Is the future for my Anglophone autistic son in Quebec a "cul-de-sac"?
"cul-de-sac: A street or passage closed at one end: A route or course leading nowhere." ~From Oxford Dictonary.
Never in a million years would I have imagined that politics would enter and affect the life of my autistic son. Sadly though, it has. Living in this province, I guess it was inevitable.
The language issue in Quebec has been a long heated debate spanning over many years. It ruffles people's feathers not only in this province but across the nation. While I am very opinionated about my political views, this is not why I am writing this article. I wholeheartedly believe that we all have the right to our own opinions based on our own personal experiences. That is precisely what I am trying to do here. I am simply writing about my own personal experience and wondering what consequences it has on my child. It is by no means intended to disrespect anyone. This is simply our journey on a winding road that often takes us down a frightening and unknown path.
The 41st Quebec general election is scheduled for Monday April 7, 2014. If the current PQ minority government wins and becomes a majority government, what will this mean for my English-speaking autistic son and for his future here in this province?
A new PQ majority government would mean a possible referendum for Quebec separation from Canada in the near future. Yes, I know, we've been down this road before, only now, I have an autistic child who can only speak English. The dynamics have suddenly changed for me.
As a parent of an autistic child, I have spent the last 14 years planning. We planned ahead to get the wheels in motion for a proper diagnosis. We planned and organized proper therapy intervention objectives to help my son develop. Then there was planning for the right school not to mention the constant and never ending battle with school boards to ensure continuous support every year. Of course there's also a great deal of planning when preparing for social functions and family gatherings. Nothing can be omitted.
We must remember the dos and don'ts to having a successful outing. We definitely planned for the transition from elementary school to high school; planning for a new IEP (Individualized Education Plan) and new support at school. And of course, the most obvious, the most difficult and the one that scares us beyond words, planning for my son's future when I am no longer here to help him and protect him.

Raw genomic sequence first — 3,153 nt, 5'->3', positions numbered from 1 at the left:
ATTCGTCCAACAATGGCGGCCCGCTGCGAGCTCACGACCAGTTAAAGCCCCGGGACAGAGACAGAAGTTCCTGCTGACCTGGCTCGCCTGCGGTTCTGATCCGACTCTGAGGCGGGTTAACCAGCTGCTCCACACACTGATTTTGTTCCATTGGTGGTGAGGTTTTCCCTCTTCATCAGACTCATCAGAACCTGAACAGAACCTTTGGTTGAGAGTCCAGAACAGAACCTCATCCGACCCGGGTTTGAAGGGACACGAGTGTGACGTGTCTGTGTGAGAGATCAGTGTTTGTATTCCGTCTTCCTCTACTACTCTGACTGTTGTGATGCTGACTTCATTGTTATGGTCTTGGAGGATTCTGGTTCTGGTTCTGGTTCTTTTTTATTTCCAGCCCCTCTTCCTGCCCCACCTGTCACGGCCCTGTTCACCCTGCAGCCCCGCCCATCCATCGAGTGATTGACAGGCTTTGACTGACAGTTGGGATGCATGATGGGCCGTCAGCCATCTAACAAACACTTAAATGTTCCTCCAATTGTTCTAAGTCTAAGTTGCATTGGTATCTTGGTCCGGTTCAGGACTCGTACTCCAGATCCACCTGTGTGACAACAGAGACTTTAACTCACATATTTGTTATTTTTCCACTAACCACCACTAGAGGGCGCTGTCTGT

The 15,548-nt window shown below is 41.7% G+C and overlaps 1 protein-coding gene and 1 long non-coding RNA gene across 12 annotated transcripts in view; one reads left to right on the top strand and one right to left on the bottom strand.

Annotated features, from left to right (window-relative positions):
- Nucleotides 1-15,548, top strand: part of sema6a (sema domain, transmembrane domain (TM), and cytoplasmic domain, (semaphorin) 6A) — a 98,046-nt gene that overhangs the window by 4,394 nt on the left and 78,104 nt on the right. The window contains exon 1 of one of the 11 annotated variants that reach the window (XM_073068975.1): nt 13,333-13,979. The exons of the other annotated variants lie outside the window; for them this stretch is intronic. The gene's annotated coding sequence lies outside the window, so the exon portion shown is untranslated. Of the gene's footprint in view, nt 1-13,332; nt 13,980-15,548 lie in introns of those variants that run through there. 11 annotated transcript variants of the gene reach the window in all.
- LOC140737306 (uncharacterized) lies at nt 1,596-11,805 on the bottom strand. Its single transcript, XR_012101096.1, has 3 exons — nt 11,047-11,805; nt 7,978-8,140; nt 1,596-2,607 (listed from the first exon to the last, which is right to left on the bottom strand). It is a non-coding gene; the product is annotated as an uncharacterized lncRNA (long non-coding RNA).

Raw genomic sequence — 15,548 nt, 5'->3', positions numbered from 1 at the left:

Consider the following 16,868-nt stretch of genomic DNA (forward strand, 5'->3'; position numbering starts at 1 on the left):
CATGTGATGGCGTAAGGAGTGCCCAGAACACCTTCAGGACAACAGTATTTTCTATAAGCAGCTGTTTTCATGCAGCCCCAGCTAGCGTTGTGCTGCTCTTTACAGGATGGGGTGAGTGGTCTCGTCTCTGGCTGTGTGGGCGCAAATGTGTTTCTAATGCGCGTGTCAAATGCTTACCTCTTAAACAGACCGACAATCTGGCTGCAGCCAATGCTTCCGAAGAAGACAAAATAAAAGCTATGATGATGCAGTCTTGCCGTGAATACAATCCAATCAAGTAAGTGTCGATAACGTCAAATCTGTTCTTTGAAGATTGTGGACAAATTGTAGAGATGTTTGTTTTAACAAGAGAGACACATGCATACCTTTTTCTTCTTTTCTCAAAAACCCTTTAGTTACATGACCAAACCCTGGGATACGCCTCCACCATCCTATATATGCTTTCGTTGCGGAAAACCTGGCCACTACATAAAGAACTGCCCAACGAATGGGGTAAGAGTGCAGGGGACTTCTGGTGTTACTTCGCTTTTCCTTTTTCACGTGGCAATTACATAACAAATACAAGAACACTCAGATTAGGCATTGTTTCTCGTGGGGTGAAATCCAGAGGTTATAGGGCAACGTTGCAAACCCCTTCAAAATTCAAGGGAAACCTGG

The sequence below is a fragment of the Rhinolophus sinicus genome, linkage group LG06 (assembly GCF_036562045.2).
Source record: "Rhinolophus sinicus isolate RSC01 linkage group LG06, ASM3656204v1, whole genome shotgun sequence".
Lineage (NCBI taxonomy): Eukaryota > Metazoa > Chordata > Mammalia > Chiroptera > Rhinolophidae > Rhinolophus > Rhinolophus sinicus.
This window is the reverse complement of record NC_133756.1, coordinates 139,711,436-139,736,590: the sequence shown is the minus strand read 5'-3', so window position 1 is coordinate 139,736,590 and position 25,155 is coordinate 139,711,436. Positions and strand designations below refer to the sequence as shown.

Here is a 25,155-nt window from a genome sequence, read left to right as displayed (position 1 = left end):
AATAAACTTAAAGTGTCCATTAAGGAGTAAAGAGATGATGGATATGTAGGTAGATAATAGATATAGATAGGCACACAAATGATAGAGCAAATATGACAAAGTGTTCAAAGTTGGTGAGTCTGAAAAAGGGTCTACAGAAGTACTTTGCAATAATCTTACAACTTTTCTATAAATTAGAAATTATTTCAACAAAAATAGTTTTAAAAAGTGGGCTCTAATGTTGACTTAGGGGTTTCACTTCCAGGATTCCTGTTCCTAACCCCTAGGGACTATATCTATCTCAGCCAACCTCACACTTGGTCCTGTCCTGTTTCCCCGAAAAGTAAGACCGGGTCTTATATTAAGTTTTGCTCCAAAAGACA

So I'm planning again, for his future and for ours as a family. Don't get me wrong, I love this province, I just don't like what's it's become over the last two years but most importantly, it's the uncertainty, the unknown that scares me the most.
My son was non-verbal for the first five years of his life having little or no speech at all. Imagine my joy, my relief and my excitement when he started talking! Even if it was just a few words, they were the most beautiful words ever spoken. My son has enough challenges to deal with; I don't want language to be one of them. He risks being silenced in a province that could, in the future, choose not to recognize his language. I find it quite ironic how his major obstacle as an infant, language development, is again becoming a source of impediment for him in this province.
I advocate for my son because for the moment he cannot advocate for himself. I refuse to let society dictate what he should be by the sole definition of what society deems as the norm. I believe we all have the right to live our life as we see fit for ourselves.
I feel the future for my son in Quebec is not very optimistic. I don't believe the government is sensitized not only towards his needs and rights but also towards those of all English speaking special needs people who cannot speak French. Do they not have a right to prosper, live, work and thrive in this province even if they don't speak French? For the moment, I believe the answer to my question is "No."
It's not easy to pick up and move. Our whole family, our roots, our memories and all that we know has been around our beautiful city of Montreal. This is home for us. But we must seriously consider what our options are because my son deserves to be happy, successful and feel safe in his surroundings just as much as the next person. It's within all of our rights to live freely and without discrimination.
As the election date approaches I am trying to think of other things, distracting my mind from such a heavy and serious issue that has caused me many sleepless nights.
I worry not only for my child but also for the future of all the special needs children in this province. How heartbreaking to know that they have to deal with even more obstacles than they already have; something that in my opinion should be a non-issue.
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